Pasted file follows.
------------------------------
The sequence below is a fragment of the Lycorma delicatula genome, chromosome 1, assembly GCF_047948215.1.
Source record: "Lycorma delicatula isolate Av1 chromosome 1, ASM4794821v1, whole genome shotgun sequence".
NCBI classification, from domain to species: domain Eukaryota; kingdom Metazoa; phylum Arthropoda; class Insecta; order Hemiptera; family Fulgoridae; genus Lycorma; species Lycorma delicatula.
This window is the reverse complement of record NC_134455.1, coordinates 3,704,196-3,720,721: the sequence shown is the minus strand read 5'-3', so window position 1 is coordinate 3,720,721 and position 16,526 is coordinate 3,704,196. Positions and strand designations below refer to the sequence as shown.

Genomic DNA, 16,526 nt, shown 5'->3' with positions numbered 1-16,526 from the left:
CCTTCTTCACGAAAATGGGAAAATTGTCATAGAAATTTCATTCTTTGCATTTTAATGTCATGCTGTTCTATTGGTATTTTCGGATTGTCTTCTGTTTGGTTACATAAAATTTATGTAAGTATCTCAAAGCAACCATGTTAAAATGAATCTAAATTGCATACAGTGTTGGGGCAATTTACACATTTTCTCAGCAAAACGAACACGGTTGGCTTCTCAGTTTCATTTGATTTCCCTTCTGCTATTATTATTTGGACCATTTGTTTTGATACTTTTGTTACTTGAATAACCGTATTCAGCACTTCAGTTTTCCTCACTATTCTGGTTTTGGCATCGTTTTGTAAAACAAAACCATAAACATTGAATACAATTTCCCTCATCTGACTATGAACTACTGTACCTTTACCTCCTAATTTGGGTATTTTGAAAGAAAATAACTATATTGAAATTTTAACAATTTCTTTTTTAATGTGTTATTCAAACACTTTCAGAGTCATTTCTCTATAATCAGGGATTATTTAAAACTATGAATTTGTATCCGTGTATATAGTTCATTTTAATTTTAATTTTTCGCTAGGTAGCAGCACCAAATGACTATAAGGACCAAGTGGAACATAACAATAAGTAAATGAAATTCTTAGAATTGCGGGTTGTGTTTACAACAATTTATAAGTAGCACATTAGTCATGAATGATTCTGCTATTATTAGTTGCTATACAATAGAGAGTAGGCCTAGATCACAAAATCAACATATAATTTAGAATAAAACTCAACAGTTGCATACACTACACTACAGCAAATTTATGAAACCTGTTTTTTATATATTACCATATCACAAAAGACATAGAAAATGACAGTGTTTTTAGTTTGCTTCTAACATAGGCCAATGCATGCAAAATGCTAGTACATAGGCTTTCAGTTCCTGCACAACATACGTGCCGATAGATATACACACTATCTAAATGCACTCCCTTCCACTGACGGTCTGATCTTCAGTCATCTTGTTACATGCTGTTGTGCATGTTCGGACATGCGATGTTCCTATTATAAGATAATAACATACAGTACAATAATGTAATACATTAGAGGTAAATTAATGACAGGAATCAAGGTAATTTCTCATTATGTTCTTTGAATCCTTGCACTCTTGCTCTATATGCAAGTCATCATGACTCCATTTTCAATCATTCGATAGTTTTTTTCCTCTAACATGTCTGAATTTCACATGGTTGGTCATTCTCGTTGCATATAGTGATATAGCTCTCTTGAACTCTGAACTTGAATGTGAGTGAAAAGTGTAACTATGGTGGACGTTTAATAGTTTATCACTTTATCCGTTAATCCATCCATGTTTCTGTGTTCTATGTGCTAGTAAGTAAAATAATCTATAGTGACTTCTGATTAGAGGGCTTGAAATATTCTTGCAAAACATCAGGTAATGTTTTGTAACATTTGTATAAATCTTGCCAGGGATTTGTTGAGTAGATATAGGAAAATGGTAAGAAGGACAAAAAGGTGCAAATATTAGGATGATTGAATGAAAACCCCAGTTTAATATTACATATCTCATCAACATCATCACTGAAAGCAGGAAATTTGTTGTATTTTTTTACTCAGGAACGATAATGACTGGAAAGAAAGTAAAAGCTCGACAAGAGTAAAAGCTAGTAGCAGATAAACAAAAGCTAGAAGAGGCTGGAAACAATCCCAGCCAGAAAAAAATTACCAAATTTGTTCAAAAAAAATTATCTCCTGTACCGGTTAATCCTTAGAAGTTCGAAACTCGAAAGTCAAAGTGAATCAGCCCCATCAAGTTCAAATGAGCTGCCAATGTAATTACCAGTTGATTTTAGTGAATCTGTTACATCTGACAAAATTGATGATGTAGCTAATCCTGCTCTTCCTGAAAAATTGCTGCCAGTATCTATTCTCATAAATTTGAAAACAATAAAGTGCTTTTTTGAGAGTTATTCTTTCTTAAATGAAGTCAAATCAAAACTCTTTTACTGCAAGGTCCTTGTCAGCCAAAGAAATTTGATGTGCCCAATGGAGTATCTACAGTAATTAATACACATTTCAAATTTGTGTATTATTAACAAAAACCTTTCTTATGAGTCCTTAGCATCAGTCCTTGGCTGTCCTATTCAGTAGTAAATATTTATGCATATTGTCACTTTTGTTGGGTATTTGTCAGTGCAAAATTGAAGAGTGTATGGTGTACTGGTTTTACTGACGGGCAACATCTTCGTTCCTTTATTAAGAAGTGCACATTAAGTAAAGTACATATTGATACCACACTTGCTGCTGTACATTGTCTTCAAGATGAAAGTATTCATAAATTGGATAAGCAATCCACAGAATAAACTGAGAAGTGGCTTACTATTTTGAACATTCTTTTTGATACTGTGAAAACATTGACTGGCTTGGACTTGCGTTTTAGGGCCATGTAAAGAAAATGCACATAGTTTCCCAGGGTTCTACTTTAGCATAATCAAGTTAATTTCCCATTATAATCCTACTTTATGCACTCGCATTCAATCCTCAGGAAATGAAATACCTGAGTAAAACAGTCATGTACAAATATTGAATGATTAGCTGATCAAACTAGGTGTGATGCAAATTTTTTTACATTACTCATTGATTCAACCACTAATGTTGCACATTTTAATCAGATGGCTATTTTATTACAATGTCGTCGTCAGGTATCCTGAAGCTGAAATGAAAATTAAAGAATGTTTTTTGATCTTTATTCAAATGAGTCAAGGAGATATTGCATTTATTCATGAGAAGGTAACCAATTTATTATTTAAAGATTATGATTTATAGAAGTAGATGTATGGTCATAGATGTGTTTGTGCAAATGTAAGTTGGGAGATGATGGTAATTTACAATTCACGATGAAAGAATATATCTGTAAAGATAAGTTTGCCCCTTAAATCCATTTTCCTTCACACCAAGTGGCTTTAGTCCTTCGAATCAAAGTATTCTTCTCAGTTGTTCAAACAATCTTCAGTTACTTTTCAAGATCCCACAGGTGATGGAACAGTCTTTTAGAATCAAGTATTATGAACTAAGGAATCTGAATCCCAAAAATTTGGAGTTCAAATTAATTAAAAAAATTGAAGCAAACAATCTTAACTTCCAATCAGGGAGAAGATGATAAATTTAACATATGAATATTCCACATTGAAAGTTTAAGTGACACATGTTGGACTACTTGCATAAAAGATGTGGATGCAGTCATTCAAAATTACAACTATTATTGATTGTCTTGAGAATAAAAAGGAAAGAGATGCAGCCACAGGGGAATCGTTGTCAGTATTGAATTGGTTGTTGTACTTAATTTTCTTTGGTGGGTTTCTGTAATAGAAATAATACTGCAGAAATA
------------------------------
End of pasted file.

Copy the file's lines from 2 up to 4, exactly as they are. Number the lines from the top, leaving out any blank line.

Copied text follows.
Source record: "Lycorma delicatula isolate Av1 chromosome 1, ASM4794821v1, whole genome shotgun sequence".
NCBI classification, from domain to species: domain Eukaryota; kingdom Metazoa; phylum Arthropoda; class Insecta; order Hemiptera; family Fulgoridae; genus Lycorma; species Lycorma delicatula.
This window is the reverse complement of record NC_134455.1, coordinates 3,704,196-3,720,721: the sequence shown is the minus strand read 5'-3', so window position 1 is coordinate 3,720,721 and position 16,526 is coordinate 3,704,196. Positions and strand designations below refer to the sequence as shown.